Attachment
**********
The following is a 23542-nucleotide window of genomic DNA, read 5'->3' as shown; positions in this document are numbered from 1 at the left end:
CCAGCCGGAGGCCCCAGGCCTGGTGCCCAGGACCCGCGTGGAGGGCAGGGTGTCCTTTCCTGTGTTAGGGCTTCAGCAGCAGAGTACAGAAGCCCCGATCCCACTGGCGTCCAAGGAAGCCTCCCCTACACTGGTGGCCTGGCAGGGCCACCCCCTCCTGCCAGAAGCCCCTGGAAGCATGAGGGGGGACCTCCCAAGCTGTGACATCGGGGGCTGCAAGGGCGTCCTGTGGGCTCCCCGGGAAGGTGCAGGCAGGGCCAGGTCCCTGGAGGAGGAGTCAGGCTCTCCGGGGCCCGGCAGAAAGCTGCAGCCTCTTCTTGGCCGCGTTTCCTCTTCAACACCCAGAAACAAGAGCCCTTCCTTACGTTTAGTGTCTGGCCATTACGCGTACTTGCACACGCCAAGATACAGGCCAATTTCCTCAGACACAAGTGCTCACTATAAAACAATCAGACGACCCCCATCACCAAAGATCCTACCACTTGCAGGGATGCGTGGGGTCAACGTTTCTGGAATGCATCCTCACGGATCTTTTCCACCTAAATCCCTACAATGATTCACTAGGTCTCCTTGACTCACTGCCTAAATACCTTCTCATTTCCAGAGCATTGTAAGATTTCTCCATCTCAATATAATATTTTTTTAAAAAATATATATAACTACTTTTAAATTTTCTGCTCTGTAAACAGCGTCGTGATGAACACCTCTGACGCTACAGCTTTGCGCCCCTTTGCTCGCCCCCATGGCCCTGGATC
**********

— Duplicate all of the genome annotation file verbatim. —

The following is a 23542-nucleotide window of genomic DNA, read 5'->3' as shown; positions in this document are numbered from 1 at the left end:
CCAGCCGGAGGCCCCAGGCCTGGTGCCCAGGACCCGCGTGGAGGGCAGGGTGTCCTTTCCTGTGTTAGGGCTTCAGCAGCAGAGTACAGAAGCCCCGATCCCACTGGCGTCCAAGGAAGCCTCCCCTACACTGGTGGCCTGGCAGGGCCACCCCCTCCTGCCAGAAGCCCCTGGAAGCATGAGGGGGGACCTCCCAAGCTGTGACATCGGGGGCTGCAAGGGCGTCCTGTGGGCTCCCCGGGAAGGTGCAGGCAGGGCCAGGTCCCTGGAGGAGGAGTCAGGCTCTCCGGGGCCCGGCAGAAAGCTGCAGCCTCTTCTTGGCCGCGTTTCCTCTTCAACACCCAGAAACAAGAGCCCTTCCTTACGTTTAGTGTCTGGCCATTACGCGTACTTGCACACGCCAAGATACAGGCCAATTTCCTCAGACACAAGTGCTCACTATAAAACAATCAGACGACCCCCATCACCAAAGATCCTACCACTTGCAGGGATGCGTGGGGTCAACGTTTCTGGAATGCATCCTCACGGATCTTTTCCACCTAAATCCCTACAATGATTCACTAGGTCTCCTTGACTCACTGCCTAAATACCTTCTCATTTCCAGAGCATTGTAAGATTTCTCCATCTCAATATAATATTTTTTTAAAAAATATATATAACTACTTTTAAATTTTCTGCTCTGTAAACAGCGTCGTGATGAACACCTCTGACGCTACAGCTTTGCGCCCCTTTGCTCGCCCCCATGGCCCTGGATC